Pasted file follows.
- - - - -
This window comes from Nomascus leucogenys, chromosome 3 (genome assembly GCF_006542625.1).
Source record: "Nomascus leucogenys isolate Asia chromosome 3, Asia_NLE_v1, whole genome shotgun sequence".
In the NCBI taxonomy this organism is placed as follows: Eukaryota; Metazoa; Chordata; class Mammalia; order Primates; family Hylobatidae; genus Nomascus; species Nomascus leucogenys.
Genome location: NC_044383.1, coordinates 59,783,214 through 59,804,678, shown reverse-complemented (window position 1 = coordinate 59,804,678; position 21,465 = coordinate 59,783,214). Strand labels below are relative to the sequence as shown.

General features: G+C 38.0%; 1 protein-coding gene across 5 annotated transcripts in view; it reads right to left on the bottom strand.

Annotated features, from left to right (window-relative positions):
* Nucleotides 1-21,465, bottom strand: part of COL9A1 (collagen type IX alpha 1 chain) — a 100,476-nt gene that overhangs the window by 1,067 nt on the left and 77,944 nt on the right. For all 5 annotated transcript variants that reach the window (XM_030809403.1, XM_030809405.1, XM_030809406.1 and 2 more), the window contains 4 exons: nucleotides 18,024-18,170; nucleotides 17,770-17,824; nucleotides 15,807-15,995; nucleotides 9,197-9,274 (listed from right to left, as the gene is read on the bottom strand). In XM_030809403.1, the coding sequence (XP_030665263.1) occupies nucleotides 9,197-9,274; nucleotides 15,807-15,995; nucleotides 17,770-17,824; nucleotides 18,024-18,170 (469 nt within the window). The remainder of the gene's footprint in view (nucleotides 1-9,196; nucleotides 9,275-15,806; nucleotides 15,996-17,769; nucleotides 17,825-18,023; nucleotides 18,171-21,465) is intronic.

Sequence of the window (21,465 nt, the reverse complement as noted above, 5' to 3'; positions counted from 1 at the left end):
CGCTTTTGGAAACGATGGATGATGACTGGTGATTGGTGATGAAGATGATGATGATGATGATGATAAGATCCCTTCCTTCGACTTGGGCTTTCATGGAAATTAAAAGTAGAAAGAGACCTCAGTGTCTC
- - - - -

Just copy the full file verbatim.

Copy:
This window comes from Nomascus leucogenys, chromosome 3 (genome assembly GCF_006542625.1).
Source record: "Nomascus leucogenys isolate Asia chromosome 3, Asia_NLE_v1, whole genome shotgun sequence".
In the NCBI taxonomy this organism is placed as follows: Eukaryota; Metazoa; Chordata; class Mammalia; order Primates; family Hylobatidae; genus Nomascus; species Nomascus leucogenys.
Genome location: NC_044383.1, coordinates 59,783,214 through 59,804,678, shown reverse-complemented (window position 1 = coordinate 59,804,678; position 21,465 = coordinate 59,783,214). Strand labels below are relative to the sequence as shown.

General features: G+C 38.0%; 1 protein-coding gene across 5 annotated transcripts in view; it reads right to left on the bottom strand.

Annotated features, from left to right (window-relative positions):
* Nucleotides 1-21,465, bottom strand: part of COL9A1 (collagen type IX alpha 1 chain) — a 100,476-nt gene that overhangs the window by 1,067 nt on the left and 77,944 nt on the right. For all 5 annotated transcript variants that reach the window (XM_030809403.1, XM_030809405.1, XM_030809406.1 and 2 more), the window contains 4 exons: nucleotides 18,024-18,170; nucleotides 17,770-17,824; nucleotides 15,807-15,995; nucleotides 9,197-9,274 (listed from right to left, as the gene is read on the bottom strand). In XM_030809403.1, the coding sequence (XP_030665263.1) occupies nucleotides 9,197-9,274; nucleotides 15,807-15,995; nucleotides 17,770-17,824; nucleotides 18,024-18,170 (469 nt within the window). The remainder of the gene's footprint in view (nucleotides 1-9,196; nucleotides 9,275-15,806; nucleotides 15,996-17,769; nucleotides 17,825-18,023; nucleotides 18,171-21,465) is intronic.

Sequence of the window (21,465 nt, the reverse complement as noted above, 5' to 3'; positions counted from 1 at the left end):
CGCTTTTGGAAACGATGGATGATGACTGGTGATTGGTGATGAAGATGATGATGATGATGATGATAAGATCCCTTCCTTCGACTTGGGCTTTCATGGAAATTAAAAGTAGAAAGAGACCTCAGTGTCTC